Every year, with Wayne’s return, we hit a watershed in the Park Vintners calendar.  Up until his departure in mid-September there was still the occasional waft of barbecue in the air and memories of summer and bank holiday weekends filled with rosé induced siestas still remained fresh in the memory.  However, we’re now in October, it’s getting darker earlier, Rosé is turning into red and before we know it we’ll be launched headlong into December festivities.

With this in mind, whilst I’ve had a bit of peace and quiet, not content with listing the English bubbles from Hawkins’ Bros, I’ve been buying Champagne – to get the party started, if you will. 

First up, we see the return of the Champagne Thiénot Brut NV – £35.99.  This has been a regular guest on our shelves for the last few years and it’s great to see it back in its smart red livery.  Lots of bright fruit on the nose and palate and a touch of honey and nuts on the finish – quite a lot of wine for a NV style we reckon.

Then we have a couple of new additions.  First up we have Champagne Canard-Duchêne Cuvée Léonie Brut NV – £30.99.  Alex has long had a soft spot for Canard Duchêne, it being a fizz that often slides under many peoples’ radar whilst offering excellent quality and value.  A red grape heavy blend of 50% Pinot Noir, 30% Pinot Meunier and 20% Chardonnay this is a seductive and elegant drop with hints of floral, tropical fruits and a hint of pain d’épices.  The palate continues this theme and finishes with a lovely, lingering freshness.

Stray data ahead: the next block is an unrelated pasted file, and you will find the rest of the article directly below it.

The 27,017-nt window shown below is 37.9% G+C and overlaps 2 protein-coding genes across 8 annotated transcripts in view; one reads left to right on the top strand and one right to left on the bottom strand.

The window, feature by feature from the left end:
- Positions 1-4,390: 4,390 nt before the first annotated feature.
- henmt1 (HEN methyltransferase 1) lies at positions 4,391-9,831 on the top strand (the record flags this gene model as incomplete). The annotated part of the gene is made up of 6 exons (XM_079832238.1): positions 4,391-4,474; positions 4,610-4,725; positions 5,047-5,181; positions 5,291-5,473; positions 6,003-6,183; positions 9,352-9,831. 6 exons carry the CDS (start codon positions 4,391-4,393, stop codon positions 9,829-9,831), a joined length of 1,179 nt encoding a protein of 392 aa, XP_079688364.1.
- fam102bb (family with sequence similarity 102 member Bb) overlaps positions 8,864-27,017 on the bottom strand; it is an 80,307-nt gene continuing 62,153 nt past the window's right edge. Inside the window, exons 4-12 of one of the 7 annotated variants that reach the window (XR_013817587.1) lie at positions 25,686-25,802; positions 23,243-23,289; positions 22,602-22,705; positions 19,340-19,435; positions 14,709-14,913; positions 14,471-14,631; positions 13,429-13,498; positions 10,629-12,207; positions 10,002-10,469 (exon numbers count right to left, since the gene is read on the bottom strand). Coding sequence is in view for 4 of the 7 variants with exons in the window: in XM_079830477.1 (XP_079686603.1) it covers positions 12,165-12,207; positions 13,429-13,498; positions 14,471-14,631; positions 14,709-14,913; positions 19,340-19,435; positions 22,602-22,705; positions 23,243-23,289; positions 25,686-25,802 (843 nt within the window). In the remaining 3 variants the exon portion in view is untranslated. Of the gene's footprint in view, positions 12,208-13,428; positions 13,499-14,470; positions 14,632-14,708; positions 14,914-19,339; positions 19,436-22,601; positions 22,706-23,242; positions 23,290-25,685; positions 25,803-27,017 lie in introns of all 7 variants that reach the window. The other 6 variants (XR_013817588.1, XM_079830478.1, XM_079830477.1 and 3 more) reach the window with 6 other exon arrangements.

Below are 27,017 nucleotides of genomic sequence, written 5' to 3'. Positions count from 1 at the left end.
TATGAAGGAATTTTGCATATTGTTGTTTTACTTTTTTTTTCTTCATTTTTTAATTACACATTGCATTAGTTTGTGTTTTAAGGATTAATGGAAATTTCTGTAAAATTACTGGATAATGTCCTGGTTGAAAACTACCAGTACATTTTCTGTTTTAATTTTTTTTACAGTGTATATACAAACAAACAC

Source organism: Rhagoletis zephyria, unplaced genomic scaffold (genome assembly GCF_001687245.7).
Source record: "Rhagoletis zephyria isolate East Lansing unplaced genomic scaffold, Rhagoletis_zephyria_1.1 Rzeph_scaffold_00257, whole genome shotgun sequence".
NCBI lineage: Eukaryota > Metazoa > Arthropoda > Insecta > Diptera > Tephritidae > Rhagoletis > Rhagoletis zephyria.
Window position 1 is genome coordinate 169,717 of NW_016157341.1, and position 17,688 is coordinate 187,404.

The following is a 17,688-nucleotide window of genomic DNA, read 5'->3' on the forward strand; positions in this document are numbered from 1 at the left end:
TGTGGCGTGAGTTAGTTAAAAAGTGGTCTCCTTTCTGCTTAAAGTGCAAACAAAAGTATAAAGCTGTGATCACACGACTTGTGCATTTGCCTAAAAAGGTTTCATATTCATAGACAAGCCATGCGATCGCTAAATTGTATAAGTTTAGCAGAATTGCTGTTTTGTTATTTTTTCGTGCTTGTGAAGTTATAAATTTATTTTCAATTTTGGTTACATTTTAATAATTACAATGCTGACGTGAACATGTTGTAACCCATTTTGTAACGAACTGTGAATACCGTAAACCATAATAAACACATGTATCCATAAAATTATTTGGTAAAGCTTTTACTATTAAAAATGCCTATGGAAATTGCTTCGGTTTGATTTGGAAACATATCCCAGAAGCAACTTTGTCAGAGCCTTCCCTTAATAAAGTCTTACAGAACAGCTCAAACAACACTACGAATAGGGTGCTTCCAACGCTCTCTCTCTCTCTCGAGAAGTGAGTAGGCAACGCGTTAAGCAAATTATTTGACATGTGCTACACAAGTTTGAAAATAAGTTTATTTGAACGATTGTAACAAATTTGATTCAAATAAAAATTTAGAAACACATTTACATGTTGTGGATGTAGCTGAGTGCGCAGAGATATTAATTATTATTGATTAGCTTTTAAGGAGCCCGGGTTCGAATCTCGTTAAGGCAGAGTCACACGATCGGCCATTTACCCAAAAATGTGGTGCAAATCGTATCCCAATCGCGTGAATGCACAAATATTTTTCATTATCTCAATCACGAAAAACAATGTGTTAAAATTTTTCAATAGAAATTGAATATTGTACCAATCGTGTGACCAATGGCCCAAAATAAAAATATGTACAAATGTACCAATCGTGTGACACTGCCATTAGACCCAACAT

And finally, as a replacement to the Moutard Rosé which seems to have been dropped by our supplier we have decided to have as a guest the Champagne Lallier Grand Rosé Grand Cru Brut NV – £37.99.  A blend of 35% Chardonnay and 65% Pinot Noir what most appealed to us was the fact that it has crisp, fresh fruit, a gentle pink hue and a lovely soft mousse – very tasty.


Not sure if we’ve mentioned this before but always worth a repeat.  For the last year we have teamed up with Francesca who runs a twice monthly pop-up in Wimbledon Chase, providing wine to go with her delicious menus.  We’ll let her introduce herself: 

‘Where to begin? In the old days, before kids and endless responsibilities I used to work in restaurants – Alistair Littles, The River Cafe, Chez Pannis and Rick Steins to name but a few. And then I set up my own restaurants – The Cow Dining Room and The Vale to name a couple. Late nights, relentless hours, not much sleep, all work and not much play! But then kids came along and I knew that working nights and weekends was over. I found a day job which luckily enough was working for Riverford Organics for the last ten years. It has been great but somewhere deep inside I have always dreamt of doing my own thing again. The Dining Room is only very small, only the very start but like all good things, I hope that it will grow – like the kids did.’